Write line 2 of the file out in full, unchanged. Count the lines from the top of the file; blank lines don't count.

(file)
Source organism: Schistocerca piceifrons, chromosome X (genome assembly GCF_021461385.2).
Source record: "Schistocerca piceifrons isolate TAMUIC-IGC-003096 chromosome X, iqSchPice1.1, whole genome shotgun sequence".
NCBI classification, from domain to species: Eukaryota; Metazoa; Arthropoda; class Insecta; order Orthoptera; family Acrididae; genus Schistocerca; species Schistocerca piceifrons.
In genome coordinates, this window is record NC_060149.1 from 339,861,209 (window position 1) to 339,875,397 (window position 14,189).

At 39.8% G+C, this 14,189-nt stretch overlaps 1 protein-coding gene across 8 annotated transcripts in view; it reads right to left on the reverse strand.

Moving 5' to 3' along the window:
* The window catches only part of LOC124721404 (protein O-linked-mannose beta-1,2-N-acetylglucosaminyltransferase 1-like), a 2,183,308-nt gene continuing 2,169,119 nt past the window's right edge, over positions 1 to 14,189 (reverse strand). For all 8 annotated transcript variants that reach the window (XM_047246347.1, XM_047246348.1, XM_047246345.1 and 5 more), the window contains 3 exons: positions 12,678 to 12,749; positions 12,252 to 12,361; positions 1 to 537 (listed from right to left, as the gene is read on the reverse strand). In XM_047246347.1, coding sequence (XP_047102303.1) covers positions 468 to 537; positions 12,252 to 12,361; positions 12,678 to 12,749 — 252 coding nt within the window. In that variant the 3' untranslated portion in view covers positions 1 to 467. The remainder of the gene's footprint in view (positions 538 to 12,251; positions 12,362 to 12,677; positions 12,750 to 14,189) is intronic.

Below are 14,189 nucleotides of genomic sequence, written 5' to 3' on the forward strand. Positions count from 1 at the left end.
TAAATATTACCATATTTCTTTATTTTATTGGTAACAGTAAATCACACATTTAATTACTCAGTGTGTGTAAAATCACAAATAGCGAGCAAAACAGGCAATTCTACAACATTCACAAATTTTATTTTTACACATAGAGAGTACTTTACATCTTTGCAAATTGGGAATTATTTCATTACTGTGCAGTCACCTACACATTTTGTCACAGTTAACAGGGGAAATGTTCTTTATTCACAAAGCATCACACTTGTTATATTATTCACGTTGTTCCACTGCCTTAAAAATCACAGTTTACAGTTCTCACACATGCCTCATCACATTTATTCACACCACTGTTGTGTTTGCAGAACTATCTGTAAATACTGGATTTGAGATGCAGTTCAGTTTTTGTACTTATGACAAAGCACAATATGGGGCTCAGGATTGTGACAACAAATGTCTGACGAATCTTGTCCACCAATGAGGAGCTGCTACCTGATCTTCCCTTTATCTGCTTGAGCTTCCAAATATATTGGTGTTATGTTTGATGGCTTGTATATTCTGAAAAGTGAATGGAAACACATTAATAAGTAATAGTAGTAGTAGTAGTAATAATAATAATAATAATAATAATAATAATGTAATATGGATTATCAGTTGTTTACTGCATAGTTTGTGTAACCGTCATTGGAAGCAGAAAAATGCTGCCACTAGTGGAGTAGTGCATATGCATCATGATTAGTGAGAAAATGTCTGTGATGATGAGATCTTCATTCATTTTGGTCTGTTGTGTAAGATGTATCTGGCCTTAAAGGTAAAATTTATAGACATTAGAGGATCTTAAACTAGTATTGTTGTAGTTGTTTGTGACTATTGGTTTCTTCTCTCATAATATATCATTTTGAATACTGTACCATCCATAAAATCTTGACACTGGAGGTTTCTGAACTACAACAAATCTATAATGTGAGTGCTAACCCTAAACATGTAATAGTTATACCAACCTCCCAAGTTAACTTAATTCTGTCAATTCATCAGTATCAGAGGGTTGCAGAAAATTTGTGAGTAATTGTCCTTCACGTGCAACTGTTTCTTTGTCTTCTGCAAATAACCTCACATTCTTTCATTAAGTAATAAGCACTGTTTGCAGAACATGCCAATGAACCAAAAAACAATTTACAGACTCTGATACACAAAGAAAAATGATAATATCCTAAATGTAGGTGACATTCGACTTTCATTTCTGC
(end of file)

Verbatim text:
Source record: "Schistocerca piceifrons isolate TAMUIC-IGC-003096 chromosome X, iqSchPice1.1, whole genome shotgun sequence".